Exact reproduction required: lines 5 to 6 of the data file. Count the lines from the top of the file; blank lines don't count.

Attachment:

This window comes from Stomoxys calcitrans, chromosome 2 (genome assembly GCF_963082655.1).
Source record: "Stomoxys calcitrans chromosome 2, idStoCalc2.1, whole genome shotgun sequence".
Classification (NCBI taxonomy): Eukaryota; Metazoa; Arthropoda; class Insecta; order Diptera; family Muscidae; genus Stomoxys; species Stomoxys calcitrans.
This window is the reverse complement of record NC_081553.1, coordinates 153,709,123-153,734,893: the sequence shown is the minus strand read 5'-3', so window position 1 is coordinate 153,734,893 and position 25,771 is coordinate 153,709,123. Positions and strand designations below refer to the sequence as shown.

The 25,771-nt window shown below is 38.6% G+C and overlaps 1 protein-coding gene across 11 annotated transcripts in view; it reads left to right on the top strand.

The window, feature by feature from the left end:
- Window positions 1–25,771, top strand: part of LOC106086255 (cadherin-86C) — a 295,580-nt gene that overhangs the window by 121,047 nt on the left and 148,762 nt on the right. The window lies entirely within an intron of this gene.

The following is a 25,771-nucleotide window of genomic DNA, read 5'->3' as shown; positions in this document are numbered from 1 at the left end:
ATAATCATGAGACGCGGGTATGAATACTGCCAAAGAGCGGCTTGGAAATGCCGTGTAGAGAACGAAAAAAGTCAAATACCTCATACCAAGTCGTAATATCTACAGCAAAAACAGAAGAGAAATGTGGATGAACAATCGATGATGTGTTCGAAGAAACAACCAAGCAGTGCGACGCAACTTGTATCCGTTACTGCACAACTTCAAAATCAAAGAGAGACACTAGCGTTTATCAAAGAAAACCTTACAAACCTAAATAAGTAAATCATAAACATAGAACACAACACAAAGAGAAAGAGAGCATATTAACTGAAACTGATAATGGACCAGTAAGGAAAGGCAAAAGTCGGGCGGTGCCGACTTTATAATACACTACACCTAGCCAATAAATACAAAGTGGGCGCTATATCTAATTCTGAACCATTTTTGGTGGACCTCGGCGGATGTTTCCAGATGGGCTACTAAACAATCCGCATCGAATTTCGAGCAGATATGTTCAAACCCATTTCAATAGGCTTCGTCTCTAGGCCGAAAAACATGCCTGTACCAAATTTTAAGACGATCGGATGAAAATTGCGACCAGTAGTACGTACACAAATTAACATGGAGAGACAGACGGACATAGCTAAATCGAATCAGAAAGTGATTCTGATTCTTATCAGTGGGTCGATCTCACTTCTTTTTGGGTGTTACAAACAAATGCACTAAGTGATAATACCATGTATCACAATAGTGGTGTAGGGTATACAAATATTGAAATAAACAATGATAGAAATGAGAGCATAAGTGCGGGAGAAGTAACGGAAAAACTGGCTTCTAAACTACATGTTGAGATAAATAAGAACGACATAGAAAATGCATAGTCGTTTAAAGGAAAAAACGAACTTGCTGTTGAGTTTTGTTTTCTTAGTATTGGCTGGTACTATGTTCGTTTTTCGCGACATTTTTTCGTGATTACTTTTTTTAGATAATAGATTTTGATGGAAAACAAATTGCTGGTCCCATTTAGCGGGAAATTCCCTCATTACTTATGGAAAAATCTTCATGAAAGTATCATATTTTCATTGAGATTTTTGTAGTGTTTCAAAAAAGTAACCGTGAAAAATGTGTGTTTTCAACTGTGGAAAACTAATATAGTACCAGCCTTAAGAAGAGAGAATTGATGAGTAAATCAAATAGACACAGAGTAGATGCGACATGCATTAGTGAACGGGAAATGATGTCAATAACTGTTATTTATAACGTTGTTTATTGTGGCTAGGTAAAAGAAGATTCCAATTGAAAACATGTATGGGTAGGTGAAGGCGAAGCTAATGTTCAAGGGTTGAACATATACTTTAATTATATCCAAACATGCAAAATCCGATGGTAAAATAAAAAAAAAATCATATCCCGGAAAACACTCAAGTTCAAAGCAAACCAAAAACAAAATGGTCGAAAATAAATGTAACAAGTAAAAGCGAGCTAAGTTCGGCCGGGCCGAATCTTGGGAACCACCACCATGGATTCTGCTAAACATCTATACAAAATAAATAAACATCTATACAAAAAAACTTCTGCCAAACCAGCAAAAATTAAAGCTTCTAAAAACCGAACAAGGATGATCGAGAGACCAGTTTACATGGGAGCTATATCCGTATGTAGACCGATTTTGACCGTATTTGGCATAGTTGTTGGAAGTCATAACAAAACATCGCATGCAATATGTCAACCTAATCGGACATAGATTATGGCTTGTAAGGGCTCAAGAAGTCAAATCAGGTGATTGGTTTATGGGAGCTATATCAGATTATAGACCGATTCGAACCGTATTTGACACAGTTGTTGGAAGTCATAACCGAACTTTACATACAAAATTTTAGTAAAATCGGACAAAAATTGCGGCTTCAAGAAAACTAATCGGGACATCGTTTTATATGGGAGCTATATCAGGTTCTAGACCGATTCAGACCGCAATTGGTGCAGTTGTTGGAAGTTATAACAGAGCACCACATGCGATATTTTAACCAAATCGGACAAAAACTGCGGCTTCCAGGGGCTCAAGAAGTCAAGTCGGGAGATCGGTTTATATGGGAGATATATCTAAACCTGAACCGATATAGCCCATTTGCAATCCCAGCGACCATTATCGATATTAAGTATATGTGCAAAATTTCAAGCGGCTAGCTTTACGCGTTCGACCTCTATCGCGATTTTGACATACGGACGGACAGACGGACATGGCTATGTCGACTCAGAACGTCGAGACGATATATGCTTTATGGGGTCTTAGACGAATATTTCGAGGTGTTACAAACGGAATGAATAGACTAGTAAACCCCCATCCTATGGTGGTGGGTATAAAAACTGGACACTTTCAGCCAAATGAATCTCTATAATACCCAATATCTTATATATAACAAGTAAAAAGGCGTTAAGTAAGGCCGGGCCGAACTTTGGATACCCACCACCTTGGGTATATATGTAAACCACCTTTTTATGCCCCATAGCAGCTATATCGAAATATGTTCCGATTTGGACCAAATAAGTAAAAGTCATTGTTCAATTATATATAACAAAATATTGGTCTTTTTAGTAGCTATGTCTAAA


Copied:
The 25,771-nt window shown below is 38.6% G+C and overlaps 1 protein-coding gene across 11 annotated transcripts in view; it reads left to right on the top strand.

The window, feature by feature from the left end: